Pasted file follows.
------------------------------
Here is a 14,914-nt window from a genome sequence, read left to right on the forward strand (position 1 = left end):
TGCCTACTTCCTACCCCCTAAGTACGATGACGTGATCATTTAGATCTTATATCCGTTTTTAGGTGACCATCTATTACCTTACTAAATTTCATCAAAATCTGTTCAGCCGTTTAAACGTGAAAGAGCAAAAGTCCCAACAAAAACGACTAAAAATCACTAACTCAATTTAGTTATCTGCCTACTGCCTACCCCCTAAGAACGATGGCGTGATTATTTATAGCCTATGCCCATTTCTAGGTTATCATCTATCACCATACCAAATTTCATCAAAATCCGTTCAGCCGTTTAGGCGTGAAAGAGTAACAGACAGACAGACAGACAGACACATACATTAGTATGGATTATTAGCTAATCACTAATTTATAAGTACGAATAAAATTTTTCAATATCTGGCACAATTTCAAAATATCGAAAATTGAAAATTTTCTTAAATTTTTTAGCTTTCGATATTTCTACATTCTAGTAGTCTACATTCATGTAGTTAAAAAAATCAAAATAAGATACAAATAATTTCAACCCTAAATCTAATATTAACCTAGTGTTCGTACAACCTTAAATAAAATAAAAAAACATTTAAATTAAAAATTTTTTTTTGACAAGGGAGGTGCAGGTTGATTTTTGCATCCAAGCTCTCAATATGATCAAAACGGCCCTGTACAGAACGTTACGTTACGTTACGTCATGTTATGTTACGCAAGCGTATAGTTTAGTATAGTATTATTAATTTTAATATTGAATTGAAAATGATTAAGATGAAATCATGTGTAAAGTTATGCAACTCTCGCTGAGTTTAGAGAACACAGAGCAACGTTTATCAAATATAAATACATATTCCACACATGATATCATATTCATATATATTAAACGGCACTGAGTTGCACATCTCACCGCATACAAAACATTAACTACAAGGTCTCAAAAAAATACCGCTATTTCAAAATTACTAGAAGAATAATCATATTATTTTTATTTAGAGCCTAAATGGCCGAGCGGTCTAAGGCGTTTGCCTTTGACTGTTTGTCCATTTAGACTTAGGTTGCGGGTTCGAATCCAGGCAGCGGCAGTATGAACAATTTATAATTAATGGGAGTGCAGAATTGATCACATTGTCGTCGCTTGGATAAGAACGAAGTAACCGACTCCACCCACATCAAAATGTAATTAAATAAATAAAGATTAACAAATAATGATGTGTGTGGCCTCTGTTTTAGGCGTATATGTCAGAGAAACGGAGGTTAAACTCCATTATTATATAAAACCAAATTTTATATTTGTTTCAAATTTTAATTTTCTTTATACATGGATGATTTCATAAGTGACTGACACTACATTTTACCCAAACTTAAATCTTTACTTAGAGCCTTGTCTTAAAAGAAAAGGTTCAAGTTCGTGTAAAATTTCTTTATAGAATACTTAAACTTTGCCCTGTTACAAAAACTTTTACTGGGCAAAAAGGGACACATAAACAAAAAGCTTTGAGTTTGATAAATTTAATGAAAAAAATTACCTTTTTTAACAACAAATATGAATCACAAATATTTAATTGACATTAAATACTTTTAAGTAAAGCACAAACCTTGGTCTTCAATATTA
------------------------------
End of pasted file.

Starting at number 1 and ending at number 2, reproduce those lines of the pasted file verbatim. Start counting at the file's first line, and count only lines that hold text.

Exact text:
Here is a 14,914-nt window from a genome sequence, read left to right on the forward strand (position 1 = left end):
TGCCTACTTCCTACCCCCTAAGTACGATGACGTGATCATTTAGATCTTATATCCGTTTTTAGGTGACCATCTATTACCTTACTAAATTTCATCAAAATCTGTTCAGCCGTTTAAACGTGAAAGAGCAAAAGTCCCAACAAAAACGACTAAAAATCACTAACTCAATTTAGTTATCTGCCTACTGCCTACCCCCTAAGAACGATGGCGTGATTATTTATAGCCTATGCCCATTTCTAGGTTATCATCTATCACCATACCAAATTTCATCAAAATCCGTTCAGCCGTTTAGGCGTGAAAGAGTAACAGACAGACAGACAGACAGACACATACATTAGTATGGATTATTAGCTAATCACTAATTTATAAGTACGAATAAAATTTTTCAATATCTGGCACAATTTCAAAATATCGAAAATTGAAAATTTTCTTAAATTTTTTAGCTTTCGATATTTCTACATTCTAGTAGTCTACATTCATGTAGTTAAAAAAATCAAAATAAGATACAAATAATTTCAACCCTAAATCTAATATTAACCTAGTGTTCGTACAACCTTAAATAAAATAAAAAAACATTTAAATTAAAAATTTTTTTTTGACAAGGGAGGTGCAGGTTGATTTTTGCATCCAAGCTCTCAATATGATCAAAACGGCCCTGTACAGAACGTTACGTTACGTTACGTCATGTTATGTTACGCAAGCGTATAGTTTAGTATAGTATTATTAATTTTAATATTGAATTGAAAATGATTAAGATGAAATCATGTGTAAAGTTATGCAACTCTCGCTGAGTTTAGAGAACACAGAGCAACGTTTATCAAATATAAATACATATTCCACACATGATATCATATTCATATATATTAAACGGCACTGAGTTGCACATCTCACCGCATACAAAACATTAACTACAAGGTCTCAAAAAAATACCGCTATTTCAAAATTACTAGAAGAATAATCATATTATTTTTATTTAGAGCCTAAATGGCCGAGCGGTCTAAGGCGTTTGCCTTTGACTGTTTGTCCATTTAGACTTAGGTTGCGGGTTCGAATCCAGGCAGCGGCAGTATGAACAATTTATAATTAATGGGAGTGCAGAATTGATCACATTGTCGTCGCTTGGATAAGAACGAAGTAACCGACTCCACCCACATCAAAATGTAATTAAATAAATAAAGATTAACAAATAATGATGTGTGTGGCCTCTGTTTTAGGCGTATATGTCAGAGAAACGGAGGTTAAACTCCATTATTATATAAAACCAAATTTTATATTTGTTTCAAATTTTAATTTTCTTTATACATGGATGATTTCATAAGTGACTGACACTACATTTTACCCAAACTTAAATCTTTACTTAGAGCCTTGTCTTAAAAGAAAAGGTTCAAGTTCGTGTAAAATTTCTTTATAGAATACTTAAACTTTGCCCTGTTACAAAAACTTTTACTGGGCAAAAAGGGACACATAAACAAAAAGCTTTGAGTTTGATAAATTTAATGAAAAAAATTACCTTTTTTAACAACAAATATGAATCACAAATATTTAATTGACATTAAATACTTTTAAGTAAAGCACAAACCTTGGTCTTCAATATTA